Their client rostrum includes the likes of Eskom, Transnet and Denel, the very state-owned entities that have been at the centre of state capture allegations.
Gobodo therefore has greater access to those in power than many in corporate South Africa. Has she ever tried talking sense into those at Luthuli House or the Union Buildings?
Gobodo laughs at the question but reveals that she did raise her concerns after the Constitutional Court found last year that President Zuma had breached the constitution by failing to account for millions spent on his Nkandla estate.
She won’t say exactly who in the ruling party gave her an audience. We prod a bit further: Just give us a sense of how high up the indifference goes? “The indifference is high up, it is high up,” she responds pensively.
Not only is it high up, by all appearances it’s also widespread. And getting rid of Jacob Zuma may not be the magical panacea that South Africans are so desperate for.
“It’s about how do we fix the ANC, such that it provides the kind of leadership that the country needs to move forward to this destiny that we all know is possible,” Gobodo offers.
“So, that’s what they need to fix. Removing Zuma is neither here nor there for me. It’s about how do we emerge in December with a leadership in the ANC that we can have confidence in.”
At times she bangs the table to underline important points.
“Looking at them now, I have no confidence that in December we will come out with a positive (solution)… All these things that have been exposed and this path of self-destruction that I’m talking about should have been a wake-up call.”
The award-winning businesswoman said she has given up on doing business with government.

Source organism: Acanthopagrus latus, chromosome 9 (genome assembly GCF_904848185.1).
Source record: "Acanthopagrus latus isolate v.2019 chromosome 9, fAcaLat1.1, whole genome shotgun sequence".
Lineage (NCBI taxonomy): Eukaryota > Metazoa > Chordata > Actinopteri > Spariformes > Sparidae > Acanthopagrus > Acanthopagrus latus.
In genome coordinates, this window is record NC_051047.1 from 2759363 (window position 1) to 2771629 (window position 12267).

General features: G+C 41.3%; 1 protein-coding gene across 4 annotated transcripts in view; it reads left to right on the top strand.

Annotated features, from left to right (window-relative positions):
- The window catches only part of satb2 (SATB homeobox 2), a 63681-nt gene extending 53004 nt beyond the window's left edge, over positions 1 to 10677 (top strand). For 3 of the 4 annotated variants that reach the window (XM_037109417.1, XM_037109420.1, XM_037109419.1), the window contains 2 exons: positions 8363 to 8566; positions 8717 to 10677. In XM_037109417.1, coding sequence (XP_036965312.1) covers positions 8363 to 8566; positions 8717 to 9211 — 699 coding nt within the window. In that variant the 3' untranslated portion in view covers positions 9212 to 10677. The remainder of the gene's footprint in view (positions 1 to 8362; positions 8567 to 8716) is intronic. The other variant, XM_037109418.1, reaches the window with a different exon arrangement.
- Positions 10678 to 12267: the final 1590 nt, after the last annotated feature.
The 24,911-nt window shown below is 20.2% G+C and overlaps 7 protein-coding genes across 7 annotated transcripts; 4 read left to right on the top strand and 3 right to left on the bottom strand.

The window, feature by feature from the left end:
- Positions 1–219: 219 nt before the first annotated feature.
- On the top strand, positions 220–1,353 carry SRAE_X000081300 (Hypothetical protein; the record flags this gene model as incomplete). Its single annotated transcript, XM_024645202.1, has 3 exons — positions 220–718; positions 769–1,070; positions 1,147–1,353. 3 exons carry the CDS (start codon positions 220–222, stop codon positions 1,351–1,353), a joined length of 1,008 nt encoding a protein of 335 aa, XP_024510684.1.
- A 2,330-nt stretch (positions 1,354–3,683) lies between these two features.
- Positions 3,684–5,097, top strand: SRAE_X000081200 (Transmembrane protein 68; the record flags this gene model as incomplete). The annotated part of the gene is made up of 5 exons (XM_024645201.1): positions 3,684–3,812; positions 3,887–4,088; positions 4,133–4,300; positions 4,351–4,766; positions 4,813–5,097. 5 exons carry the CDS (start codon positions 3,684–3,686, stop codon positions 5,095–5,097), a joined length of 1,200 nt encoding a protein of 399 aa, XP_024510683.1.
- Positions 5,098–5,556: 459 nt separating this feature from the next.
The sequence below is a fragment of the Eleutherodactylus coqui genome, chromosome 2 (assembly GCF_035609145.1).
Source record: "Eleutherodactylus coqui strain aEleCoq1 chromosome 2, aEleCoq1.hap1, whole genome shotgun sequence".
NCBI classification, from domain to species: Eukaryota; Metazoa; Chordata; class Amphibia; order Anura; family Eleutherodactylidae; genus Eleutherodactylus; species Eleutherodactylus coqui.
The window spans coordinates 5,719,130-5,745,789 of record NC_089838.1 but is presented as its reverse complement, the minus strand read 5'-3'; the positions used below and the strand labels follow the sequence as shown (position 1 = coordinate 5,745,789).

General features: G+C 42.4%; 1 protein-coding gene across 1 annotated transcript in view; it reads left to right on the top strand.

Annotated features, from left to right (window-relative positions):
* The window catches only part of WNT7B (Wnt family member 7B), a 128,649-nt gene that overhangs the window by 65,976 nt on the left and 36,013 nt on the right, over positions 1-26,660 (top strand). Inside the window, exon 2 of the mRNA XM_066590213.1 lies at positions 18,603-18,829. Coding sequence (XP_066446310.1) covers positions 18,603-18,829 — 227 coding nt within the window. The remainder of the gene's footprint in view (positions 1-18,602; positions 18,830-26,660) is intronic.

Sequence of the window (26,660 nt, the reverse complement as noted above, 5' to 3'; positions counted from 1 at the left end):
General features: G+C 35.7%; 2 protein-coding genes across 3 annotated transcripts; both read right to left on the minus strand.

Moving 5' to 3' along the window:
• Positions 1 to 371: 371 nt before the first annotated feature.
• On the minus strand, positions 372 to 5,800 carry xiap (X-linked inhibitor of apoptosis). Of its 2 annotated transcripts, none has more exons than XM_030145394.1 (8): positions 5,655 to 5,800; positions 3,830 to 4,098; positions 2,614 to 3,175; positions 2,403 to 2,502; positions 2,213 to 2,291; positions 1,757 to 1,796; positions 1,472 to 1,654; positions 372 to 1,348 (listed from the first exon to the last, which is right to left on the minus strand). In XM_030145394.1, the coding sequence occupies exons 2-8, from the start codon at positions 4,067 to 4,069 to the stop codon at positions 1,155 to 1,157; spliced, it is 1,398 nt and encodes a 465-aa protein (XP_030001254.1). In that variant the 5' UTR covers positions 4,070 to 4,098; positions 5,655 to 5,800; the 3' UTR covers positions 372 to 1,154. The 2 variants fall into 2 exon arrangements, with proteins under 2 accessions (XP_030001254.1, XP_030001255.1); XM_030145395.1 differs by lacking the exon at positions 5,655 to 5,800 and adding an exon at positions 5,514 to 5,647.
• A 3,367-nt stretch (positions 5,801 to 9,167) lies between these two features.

“We’ve been knocking on doors but no one is interested … We’ve been submitting proposals. We have received no work from government. At some point, we decided not to put any more effort into it,” she said.
“For us, we also want to work with organisations who are committed to transformation … If you are not committed to transforming yourself, we are also not interested.”
One of the great tragedies of the ANC’s effete leadership has been the demise of state-owned enterprises. The supposed engines of economic growth have become “slaughterhouses” for black talent, Gobodo believes.
“For us as black people, they (state enterprises) are a vehicle for talent development and the development of leaders, but that is where talent is destroyed and corrupted, and leaders are destroyed. They are just not fulfilling their purpose,” she said wistfully.
What advice would she, as a leadership guru, give to Deputy President Cyril Ramaphosa and Nkosazana Dlamini-Zuma, the main contenders to succeed Zuma as party president in December? For that matter, what counsel would she offer the ANC?
“My advice is that we are human beings, we all make mistakes. And I think the ANC should acknowledge that huge mistakes have been made.”
-Content by TMTV Media